SALT LAKE CITY — Moving to a new country can be challenging under the best of circumstances, but for those forced to flee their homeland under life-threatening conditions, their plight can be frighteningly daunting.
The Utah Department of Workforce Services has developed programs to help those forced into exile to adapt to their new surroundings and cultivate a sense of belonging in their adopted home.
Dominic Raimondo, 27, was born the youngest of 12 children to his parents in South Sudan right in the middle of a brutal civil war. In 2004, as the conflict raged on, his parents and several of his siblings were killed. He was able to escape by running into the nearby bush along with several other survivors.
With no other choices available, the group embarked on a perilous 600-mile trek to cross the border into neighboring Kenya. Several people died during the journey due to starvation, illness and animal attacks, he explained.
In Kenya, they were taken to a United Nations compound until Raimondo was eventually moved to the U.S. He lived in Syracuse, New York for eight months before finally settling in Utah.
Today, Raimondo has a full-time job and is working toward his associate’s degree in business at Salt Lake Community College. He said the state’s programs to help refugees have done a lot to support the needs of those whose lives have been forcibly uprooted and turned upside down.
“It’s getting better compared to a few years ago,” he said. “With Utah having programs that help refugees, it will help change (everything) and make them feel more welcome.”
On Saturday, DWS hosted an event at the Utah Refugee Education & Training Center in Salt Lake City. Area residents who were interested in volunteering met with refugee service providers and other nonprofit organizations to learn about the various opportunities available to serve and help refugees who have resettled in Utah.
A refugee is a person who fled his or her country of origin and is unable to return due to persecution based on religion, race, nationality, political opinion or membership in a particular social group, explained Gerald Brown, director of the Utah Refugee Services Office. About 1,100 refugees settle in Utah every year, he added, with most coming from Burma, Congo, Iraq, Somalia and Syria.
“Utah has always been welcoming, but we’re getting better now at providing services than we were 10 years ago,” he said. “But to do a good job, we need the mainstream community to be in it with us.”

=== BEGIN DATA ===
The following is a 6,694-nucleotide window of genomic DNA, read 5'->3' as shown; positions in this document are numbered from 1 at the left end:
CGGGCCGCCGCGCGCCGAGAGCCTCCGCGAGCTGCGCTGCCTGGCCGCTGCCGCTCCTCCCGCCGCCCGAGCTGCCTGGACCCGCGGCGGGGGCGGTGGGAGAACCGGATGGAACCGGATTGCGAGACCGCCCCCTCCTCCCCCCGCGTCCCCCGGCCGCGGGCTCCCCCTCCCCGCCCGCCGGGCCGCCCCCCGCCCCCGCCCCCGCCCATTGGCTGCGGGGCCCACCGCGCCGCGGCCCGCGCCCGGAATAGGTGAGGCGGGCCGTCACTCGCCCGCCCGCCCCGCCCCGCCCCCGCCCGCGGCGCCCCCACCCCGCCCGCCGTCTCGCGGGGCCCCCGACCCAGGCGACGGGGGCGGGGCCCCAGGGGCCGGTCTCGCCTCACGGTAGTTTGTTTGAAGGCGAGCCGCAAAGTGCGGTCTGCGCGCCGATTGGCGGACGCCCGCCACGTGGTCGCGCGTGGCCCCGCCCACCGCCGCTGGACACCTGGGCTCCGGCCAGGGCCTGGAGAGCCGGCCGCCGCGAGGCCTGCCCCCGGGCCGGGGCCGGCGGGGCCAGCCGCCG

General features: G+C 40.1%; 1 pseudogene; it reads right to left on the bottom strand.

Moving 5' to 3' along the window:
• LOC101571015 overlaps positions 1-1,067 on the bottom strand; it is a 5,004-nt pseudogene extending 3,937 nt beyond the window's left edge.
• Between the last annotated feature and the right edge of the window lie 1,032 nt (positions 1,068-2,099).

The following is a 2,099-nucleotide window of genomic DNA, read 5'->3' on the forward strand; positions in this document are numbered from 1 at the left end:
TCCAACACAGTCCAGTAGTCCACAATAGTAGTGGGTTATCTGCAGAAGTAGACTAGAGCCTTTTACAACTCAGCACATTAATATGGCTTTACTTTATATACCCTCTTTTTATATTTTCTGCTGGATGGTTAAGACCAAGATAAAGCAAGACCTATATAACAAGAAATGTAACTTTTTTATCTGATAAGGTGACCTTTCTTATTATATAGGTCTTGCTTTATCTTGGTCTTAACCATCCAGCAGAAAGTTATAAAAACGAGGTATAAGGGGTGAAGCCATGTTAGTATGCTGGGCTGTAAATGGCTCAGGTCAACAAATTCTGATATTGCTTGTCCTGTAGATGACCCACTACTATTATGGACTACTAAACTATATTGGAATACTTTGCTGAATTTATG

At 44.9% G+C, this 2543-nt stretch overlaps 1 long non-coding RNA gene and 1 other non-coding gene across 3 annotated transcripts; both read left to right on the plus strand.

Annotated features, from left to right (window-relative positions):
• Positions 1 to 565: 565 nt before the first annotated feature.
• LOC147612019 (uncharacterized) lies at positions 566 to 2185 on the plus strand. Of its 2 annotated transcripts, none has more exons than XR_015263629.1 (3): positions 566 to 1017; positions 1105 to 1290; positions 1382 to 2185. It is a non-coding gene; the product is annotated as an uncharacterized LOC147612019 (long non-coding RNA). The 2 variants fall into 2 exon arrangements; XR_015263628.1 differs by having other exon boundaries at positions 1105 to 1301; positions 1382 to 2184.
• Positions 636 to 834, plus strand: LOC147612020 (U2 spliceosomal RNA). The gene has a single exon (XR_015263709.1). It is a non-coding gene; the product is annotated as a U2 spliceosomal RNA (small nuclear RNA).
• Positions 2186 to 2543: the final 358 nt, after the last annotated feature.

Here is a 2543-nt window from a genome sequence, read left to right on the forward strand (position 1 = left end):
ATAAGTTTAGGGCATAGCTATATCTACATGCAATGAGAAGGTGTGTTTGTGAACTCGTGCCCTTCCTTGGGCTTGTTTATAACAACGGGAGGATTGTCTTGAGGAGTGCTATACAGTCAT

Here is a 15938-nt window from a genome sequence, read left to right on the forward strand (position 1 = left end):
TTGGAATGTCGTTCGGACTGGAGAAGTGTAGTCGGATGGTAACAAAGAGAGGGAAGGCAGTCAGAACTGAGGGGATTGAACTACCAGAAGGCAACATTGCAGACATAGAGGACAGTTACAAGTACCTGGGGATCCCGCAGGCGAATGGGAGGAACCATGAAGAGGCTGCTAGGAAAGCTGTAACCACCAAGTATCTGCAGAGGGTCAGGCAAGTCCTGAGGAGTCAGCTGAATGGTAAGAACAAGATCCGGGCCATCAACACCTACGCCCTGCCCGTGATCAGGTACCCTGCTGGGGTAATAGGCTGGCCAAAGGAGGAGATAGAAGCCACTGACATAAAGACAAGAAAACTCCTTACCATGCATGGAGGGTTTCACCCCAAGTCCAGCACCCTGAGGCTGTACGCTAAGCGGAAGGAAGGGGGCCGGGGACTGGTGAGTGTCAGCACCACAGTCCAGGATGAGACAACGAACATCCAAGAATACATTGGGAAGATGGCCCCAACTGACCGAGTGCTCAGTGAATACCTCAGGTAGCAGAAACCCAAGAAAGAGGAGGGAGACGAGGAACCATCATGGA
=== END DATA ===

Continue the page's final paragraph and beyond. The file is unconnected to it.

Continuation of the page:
Brown said volunteers are needed to donate their time and skills toward helping through one-on-one and family mentoring, English language tutoring, K-12 tutoring, financial planning and Eagle Scout projects, among various activities.
He also noted that many refugees find themselves isolated in their new communities without a single American friend. Speaking to an audience of about 60 people during an introductory forum at the event, he implored potential volunteers to forge relationships with a refugee or a family to help them become familiar and comfortable in their new environment.
Among those in the audience for the first forum was Riverton resident Heather Joosten — along with her teenage daughter and family friend — who said she was interested in helping and learning more about refugees in an effort to dispel what she believes are misguided notions that are prevalent today.
“There is so much on (social media) that you read and so many people who don’t understand refugees, I thought I should come out to volunteer and “spread the word,”” she said.
Joosten said she would like to offer her time to youth enrichment and education.
“I want to work with kids because they are the ones who will be here long-term,” she said. “We are looking at volunteering a couple of times a week reading with them.”
Olivia Joosten, 14, said she wanted to help people who “have gone through a lot of hard stuff” in their lives that she has never had to experience.
“I want to help them get to know the country, the state and to make friends so they can have somebody to talk to,” she said.
Similarly, Abbi Austin, 15, said helping kids her own age or younger with their education would be very rewarding.
“It’s also a good learning experience for us as well as them,” she said. “(In addition), I want to get more people involved to help (the refugees) and not focus on being selfish.”